It also gives you flexibility, and greater freedom for your lifestyle. If horrible new neighbours move in next door, as a renter you can give notice and move. If you’ve bought, you might feel you need to put up with the neighbours for capital growth; or you might have to sell, and pay a real estate agent’s commission, and then pay stamp duty again for your next place.
A word of caution: Rentvesting doesn’t mean just leaping on the first likely option. You still need to do your research on areas and properties of interest. Make sure you get expert advice, or find a mentor who’s been there, done that.
And make sure you apply the same diligence when you’re planning to rentvest, as if you were saving for your home. No digging into your funds to splash out on new cars or holidays. Keep building your nest egg.
Another spin on rentvesting: commercial property
In Tim’s business, he specializes in buying bigger properties in the $3M to $20 million price bracket where there is far less competition. “We’ll go and buy a shopping centre, and then we make it available to multiple investors in a Pooled Mortgage Fund,” he says. They invite 20 to 30 investors who come in and own a small share of a bigger asset.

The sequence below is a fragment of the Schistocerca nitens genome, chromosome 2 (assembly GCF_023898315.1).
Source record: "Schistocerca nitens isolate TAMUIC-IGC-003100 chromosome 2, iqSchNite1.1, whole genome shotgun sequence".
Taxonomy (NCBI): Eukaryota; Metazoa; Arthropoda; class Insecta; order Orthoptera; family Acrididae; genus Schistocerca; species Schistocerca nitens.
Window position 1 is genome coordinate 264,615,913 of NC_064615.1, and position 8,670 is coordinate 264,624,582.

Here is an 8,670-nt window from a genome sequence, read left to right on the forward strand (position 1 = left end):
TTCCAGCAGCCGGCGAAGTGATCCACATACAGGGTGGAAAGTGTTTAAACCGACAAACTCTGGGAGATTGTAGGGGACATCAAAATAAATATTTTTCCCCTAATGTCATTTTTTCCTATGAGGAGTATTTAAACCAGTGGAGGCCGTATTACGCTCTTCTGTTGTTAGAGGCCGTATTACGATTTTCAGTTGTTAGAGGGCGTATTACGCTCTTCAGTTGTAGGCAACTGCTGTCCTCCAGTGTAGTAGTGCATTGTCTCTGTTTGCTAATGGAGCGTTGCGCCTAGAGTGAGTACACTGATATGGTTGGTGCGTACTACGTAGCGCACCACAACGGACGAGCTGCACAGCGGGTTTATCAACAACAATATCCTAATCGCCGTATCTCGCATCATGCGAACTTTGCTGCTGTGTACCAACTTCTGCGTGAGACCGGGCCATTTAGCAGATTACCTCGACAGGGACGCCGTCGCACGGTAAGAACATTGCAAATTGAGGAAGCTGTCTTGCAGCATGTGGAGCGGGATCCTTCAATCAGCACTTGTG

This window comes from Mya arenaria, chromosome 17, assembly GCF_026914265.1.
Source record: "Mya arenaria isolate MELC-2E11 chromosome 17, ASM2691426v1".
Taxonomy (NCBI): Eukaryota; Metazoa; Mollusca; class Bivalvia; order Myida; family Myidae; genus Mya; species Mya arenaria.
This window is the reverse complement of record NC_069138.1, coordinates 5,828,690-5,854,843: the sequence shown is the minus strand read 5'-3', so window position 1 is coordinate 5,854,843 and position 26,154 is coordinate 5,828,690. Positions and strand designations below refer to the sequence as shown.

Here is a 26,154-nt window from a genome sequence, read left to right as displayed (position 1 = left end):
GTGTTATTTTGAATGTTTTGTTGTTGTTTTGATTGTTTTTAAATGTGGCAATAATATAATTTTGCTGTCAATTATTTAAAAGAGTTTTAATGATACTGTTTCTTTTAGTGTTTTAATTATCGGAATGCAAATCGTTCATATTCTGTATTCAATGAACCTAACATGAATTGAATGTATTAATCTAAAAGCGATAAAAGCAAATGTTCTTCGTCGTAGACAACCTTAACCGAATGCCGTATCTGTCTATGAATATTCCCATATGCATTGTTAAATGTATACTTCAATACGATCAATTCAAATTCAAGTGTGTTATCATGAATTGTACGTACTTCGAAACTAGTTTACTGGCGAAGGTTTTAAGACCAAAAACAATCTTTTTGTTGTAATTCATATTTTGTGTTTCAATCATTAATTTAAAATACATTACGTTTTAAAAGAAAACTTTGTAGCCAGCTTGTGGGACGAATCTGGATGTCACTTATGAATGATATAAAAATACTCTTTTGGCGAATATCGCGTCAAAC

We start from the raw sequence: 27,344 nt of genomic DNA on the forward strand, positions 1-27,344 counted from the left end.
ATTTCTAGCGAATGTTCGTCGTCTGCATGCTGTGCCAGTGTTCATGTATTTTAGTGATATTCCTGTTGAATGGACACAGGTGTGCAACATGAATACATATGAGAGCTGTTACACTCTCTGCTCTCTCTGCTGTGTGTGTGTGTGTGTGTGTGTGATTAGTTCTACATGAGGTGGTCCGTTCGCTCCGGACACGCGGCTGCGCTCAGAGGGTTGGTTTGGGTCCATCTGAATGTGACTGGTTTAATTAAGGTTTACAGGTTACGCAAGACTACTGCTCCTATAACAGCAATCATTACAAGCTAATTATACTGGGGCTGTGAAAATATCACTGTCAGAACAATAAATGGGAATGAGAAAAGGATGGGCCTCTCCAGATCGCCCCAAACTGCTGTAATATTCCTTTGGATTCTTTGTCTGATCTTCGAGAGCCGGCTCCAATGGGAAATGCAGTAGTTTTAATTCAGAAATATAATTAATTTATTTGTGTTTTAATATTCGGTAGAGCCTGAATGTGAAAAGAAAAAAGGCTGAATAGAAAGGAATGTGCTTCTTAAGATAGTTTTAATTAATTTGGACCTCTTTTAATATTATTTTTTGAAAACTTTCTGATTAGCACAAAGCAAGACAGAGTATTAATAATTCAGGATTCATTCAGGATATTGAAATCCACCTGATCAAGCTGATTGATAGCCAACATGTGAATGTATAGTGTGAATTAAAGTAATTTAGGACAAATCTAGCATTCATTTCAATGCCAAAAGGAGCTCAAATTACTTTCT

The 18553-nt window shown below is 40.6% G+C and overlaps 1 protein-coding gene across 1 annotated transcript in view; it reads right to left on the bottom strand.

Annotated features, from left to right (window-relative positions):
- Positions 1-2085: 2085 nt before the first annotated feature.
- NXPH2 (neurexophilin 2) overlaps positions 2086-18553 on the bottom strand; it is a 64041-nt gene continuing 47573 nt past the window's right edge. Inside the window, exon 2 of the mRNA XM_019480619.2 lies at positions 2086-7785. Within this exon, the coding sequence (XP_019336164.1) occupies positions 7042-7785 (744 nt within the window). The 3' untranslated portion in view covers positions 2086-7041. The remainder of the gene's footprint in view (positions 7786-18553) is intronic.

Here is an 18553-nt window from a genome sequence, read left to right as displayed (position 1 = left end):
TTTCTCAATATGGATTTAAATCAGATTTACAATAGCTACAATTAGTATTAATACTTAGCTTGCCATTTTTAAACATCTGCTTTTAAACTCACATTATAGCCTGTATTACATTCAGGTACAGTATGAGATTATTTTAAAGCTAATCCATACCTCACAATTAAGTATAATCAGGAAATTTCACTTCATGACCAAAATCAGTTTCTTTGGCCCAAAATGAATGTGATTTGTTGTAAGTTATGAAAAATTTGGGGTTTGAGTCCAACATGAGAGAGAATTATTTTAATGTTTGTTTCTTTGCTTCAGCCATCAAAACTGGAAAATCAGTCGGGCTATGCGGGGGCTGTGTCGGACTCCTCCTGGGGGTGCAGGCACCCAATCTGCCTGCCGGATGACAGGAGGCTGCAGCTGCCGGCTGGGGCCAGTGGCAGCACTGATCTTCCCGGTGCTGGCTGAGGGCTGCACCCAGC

“We go for bigger assets and multiple tenants, rather than having all your eggs in one basket,” Tim says.
The first commercial property Tim ever bought was a strip of eight shops in Shepparton in Victoria. He bought it for $4 million in 2015 and achieved a return of about $390,000. That’s a $240,000 positive cash flow after paying all his costs: a 13% yield. And the cash is rolled into a trust for the benefit of all the investors.
Have I rentvested as part of my property portfolio?
I haven’t pursued a rentvest strategy myself. And the reason is, I’m a builder and a tradie, and I couldn’t sit in a rented house and look at the walls around me knowing I can’t touch them. I’d be sitting there and redesigning in my head and saying, ‘I need to move that wall and open that one up.’
That said, every property deal I do, even my principal place of residence, is treated as a business deal, because I want to make sure I manufacture growth. I might go for a sub-dividable block for instance. We’ve talked about that before in Ticker HOME and in this blog.
Even Tim, who’s a huge advocate of rentvesting, recognises it’s not for everyone. While the numbers can be better, for many people, you can’t put a number on what it feels like to own your own home, or to know that you can renovate it. For those people, it will never make sense to rentvest, compared to the value of never having to move again. Or knowing that you don’t have to rent for the rest of your life. No one knows what that’s worth to you, and that’s different for every single person.
But for a lot of investors, under the right circumstances rentvesting works out to be a lot more profitable than buying a principal place of residence first. It just requires a new mindset.
Find out how my HI-RES students have used the RENTVESTING strategy to build their property portfolios HERE.